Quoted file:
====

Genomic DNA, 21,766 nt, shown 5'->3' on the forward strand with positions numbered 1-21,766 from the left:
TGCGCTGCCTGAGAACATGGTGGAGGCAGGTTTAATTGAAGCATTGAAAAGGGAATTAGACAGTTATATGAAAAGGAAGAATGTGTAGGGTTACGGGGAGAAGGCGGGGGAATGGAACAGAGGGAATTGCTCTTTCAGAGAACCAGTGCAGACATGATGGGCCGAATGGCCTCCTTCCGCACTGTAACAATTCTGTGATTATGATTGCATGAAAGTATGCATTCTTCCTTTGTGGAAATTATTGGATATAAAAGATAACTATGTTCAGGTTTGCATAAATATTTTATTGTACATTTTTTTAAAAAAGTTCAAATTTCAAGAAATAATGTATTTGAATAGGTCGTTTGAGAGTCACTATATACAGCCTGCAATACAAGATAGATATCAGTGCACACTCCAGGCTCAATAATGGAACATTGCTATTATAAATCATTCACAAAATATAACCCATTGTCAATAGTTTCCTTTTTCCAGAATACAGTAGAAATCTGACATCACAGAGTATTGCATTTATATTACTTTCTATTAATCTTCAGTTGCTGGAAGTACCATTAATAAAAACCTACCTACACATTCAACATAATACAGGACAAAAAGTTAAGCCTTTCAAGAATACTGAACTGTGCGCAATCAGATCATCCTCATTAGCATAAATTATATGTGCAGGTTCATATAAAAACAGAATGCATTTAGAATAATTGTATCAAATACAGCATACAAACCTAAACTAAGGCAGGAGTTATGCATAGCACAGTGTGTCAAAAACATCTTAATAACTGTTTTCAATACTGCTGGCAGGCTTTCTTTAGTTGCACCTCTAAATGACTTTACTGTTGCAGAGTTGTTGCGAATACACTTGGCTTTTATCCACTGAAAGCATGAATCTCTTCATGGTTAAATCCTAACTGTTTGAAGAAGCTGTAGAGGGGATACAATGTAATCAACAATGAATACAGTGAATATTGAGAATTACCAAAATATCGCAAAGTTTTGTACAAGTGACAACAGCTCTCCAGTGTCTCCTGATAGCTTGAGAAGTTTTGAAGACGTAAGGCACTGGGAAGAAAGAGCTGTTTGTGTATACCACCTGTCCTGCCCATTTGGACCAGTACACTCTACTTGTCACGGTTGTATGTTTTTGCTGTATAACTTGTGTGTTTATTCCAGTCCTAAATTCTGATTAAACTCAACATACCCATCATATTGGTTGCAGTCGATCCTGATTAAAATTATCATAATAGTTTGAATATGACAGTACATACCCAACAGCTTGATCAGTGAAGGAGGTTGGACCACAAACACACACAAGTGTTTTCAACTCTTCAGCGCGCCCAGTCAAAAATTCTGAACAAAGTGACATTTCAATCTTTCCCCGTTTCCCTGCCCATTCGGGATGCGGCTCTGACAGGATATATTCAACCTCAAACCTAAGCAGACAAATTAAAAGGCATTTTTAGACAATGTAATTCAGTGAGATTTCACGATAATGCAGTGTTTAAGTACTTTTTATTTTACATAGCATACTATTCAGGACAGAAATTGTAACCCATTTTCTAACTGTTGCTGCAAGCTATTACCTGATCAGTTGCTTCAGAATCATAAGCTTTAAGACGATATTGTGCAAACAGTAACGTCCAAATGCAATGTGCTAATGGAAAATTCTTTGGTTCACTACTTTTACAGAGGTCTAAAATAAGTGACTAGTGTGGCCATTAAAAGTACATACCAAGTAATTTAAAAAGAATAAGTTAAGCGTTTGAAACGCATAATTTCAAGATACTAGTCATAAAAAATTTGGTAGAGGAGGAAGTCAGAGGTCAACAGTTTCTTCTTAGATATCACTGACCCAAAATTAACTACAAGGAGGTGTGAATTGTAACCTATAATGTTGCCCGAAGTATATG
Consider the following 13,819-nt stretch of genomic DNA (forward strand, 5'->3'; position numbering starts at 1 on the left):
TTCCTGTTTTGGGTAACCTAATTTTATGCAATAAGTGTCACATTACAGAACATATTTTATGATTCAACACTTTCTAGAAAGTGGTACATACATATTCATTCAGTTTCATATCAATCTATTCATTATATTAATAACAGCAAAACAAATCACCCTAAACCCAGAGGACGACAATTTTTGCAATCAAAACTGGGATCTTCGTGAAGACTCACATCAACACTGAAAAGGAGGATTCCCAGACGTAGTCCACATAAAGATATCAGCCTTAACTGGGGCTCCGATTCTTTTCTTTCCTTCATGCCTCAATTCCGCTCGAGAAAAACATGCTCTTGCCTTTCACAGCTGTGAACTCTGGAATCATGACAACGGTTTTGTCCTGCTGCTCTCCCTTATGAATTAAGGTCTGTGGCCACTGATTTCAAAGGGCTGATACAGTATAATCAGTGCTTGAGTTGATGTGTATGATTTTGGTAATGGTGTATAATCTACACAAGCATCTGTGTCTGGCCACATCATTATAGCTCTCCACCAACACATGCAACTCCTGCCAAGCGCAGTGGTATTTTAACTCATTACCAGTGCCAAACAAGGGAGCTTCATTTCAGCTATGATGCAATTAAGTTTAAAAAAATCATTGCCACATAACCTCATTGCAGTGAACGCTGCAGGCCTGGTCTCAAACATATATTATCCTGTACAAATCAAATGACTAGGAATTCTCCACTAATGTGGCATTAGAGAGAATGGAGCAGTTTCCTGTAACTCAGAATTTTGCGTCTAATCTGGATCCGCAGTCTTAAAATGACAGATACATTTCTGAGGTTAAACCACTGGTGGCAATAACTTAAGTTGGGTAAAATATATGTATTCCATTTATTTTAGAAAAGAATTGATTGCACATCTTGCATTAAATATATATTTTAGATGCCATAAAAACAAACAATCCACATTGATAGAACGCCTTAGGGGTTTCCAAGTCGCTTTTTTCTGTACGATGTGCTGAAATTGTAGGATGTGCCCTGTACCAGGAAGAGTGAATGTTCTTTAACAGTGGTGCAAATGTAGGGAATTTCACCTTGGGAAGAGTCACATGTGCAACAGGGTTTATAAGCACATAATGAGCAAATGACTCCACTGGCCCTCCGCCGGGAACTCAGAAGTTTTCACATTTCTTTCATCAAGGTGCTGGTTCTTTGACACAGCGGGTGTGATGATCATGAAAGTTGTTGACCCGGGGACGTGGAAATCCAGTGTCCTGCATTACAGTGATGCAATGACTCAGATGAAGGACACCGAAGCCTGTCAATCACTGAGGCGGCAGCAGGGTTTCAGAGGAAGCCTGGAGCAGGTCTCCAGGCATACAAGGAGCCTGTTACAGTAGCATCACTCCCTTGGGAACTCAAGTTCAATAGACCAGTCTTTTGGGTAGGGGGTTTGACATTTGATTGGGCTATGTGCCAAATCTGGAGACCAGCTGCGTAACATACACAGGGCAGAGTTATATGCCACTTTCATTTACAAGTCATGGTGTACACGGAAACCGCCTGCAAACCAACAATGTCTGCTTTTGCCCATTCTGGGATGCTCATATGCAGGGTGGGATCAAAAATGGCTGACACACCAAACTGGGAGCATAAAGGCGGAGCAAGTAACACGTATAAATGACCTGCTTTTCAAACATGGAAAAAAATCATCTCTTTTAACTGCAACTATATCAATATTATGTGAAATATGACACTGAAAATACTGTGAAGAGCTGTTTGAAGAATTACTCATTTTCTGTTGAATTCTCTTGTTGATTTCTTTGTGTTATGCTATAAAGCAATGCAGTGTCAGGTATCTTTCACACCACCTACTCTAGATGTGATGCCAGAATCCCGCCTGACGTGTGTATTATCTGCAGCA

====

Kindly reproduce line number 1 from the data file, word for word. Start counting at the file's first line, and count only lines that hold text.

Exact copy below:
Genomic DNA, 21,766 nt, shown 5'->3' on the forward strand with positions numbered 1-21,766 from the left: